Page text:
Hazzard writes powerfully as a disappointed lover. I don’t mean of people: she seems to have had a long and happy marriage to Francis Steegmuller, to whom many of the books she published during her lifetime are dedicated, including The Great Fire, which came out almost a decade after he died. The dedication of that book is accompanied by Louis Aragon’s anguished lines “Parce que j’ai voulu te redire Je t’aime / Et que ce mot fait mal quand il est dit sans toi” (Because I wanted to tell you again that I love you / And these words are painful when said without you.) No, I mean a disappointed lover of an institution, an obscure object of desire called the United Nations. Hazzard worked there for a decade or so, the decade of her twenties, partly in Italy and partly in New York City, and she wrote about it extensively afterward.
One of her volumes of stories, People in Glass Houses (1967), shows people at work in what is clearly the UN, and the writing in that volume is the closest Hazzard ever got to satire. The UN of these stories is almost a character, an octopus-like strangler of aspiration, talent, energy, and hope. More directly, and very instructively, Hazzard wrote a number of essays about the UN, and two full-length books: Defeat of an Ideal (1973) and Countenance of Truth (1990). The books show a barely controlled fury at what Hazzard takes to be the unredeemable failure of the organization. The first deals largely with its founding and the derelictions of its first two secretaries-general, Trygve Lie and Dag Hammarskjöld. The second is mostly devoted to the scandal of the appointment of Kurt Waldheim, an unconfessed Nazi complicit in war crimes, as the UN’s fourth secretary-general in 1972, and his holding of that office until 1981.
Hazzard identifies the point and purpose of the UN with clarity, and roots its coming to be not merely in the pragmatism of politicians and sovereign states but in the hopes of the world’s peoples following the slaughters of World War II. In Defeat of an Ideal, she writes that “the peoples of the world have never fully renounced the expectation that deliberations in United Nations councils would render, as was implicit in the Organization’s founding, something more than an airing of national intransigencies”—that is, the avoidance of war and the mitigation of other transnational disasters. In Countenance of Truth she writes, “The capital function for which the United Nations had been created—the prevention of hostilities around the world—had, from the time of Hammarskjöld’s death, in September, 1961, lapsed as an active concept at the U.N., replaced by a claim that the organization’s usefulness lay...in providing a forum for face-saving rhetoric in the wake of decisions taken elsewhere.” “Elsewhere,” of course, means the corridors of power in Washington and Moscow.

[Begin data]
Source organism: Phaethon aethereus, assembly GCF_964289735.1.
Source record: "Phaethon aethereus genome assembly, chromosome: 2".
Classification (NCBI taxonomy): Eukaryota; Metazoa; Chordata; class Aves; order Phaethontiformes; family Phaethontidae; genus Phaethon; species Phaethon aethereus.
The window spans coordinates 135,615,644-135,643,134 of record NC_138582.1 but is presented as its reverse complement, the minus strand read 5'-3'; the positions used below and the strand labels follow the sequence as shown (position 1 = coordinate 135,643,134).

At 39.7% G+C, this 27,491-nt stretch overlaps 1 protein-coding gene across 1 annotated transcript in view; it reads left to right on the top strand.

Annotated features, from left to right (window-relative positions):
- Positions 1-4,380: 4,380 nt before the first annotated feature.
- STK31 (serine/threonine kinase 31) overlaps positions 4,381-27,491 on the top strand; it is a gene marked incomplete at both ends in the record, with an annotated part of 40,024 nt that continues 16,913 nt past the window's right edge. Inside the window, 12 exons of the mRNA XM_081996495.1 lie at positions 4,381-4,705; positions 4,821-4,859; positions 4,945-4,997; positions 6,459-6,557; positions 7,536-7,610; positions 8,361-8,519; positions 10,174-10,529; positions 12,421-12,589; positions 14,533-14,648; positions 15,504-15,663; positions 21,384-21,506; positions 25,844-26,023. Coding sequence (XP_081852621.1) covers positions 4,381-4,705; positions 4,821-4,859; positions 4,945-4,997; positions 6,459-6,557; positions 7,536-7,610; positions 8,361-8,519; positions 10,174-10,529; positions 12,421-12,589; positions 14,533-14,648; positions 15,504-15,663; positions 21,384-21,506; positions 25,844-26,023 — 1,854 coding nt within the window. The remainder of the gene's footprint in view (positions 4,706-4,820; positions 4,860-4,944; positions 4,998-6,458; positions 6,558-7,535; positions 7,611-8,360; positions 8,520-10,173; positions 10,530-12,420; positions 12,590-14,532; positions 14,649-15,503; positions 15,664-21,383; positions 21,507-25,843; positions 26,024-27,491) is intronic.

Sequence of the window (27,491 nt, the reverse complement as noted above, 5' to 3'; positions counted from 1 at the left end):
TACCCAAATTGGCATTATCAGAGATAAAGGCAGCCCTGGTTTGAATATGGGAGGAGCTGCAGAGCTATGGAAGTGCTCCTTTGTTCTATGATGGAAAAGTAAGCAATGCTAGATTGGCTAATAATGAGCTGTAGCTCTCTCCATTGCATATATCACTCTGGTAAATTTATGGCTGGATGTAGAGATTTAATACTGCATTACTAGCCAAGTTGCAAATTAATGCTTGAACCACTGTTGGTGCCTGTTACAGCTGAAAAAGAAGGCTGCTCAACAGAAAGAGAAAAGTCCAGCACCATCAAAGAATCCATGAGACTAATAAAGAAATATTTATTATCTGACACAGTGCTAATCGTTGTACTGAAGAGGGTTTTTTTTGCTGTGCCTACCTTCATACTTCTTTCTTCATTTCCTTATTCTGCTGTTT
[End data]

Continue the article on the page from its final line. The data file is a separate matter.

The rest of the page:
That “capital function” was never, in Hazzard’s view, recovered, and became unrecoverable after Waldheim. In its founding, particularly because of the location of its headquarters in New York and its agreement to permit the FBI to vet proposed appointees during the McCarthy era, the UN was subservient to the United States. It later became, especially under Waldheim, subservient to the USSR. And throughout its first forty years, Hazzard shows, it was never more than a timid creature, subject to the theatrics and whims of its powerful members, “a place where governments might—without abating their transgressions—go to church.” It failed in Vietnam, it failed in Biafra, it failed in Bangladesh: it did little other than fail. And the passion with which Hazzard tells the story of that failure—with rich and thorough documentation and apt quotations from Flaubert, Eliot, Auden, Dickens, Leopardi, Trollope, and others—shows how important to her the story was.
Why was it so important? Perhaps because of Hazzard’s cosmopolitanism. She was born in Australia, dislocated by the war in her teens to Hong Kong, New Zealand, and London, moved as a young woman to Italy and then to the United States, and as an adult divided her time almost equally between Italy (Naples and the island of Capri) and New York, with occasional residence in France. She eventually became a U.S. citizen in 1970, but her comments in interviews and essays about the matter suggest that national identity was never, for her, more than a secondary good. She didn’t like being called an Australian writer, or an American one. She writes often of her love for Italy, and especially for Naples, but that seems to have been a love not so much for a sovereign state as for a way of being in the world, and for a particular, layered past. She glories in the openness that cosmopolites have to languages and arts and cultures; and her passion for the ideals of the UN has at least an affinity with this. She would have liked, I think, a borderless world in which the world’s beauties might be frictionlessly available to those who can appreciate them, and the UN might have been an ingredient in the birth of such a world. Her work there, mostly low-level (she was in her twenties, without the certification of a degree, and not yet a published writer), was the beginning of what might have been a love affair. But by the end of it she could see that her hoped-for lover could never give her what she’d wanted. Hence the passion, and the bitterness.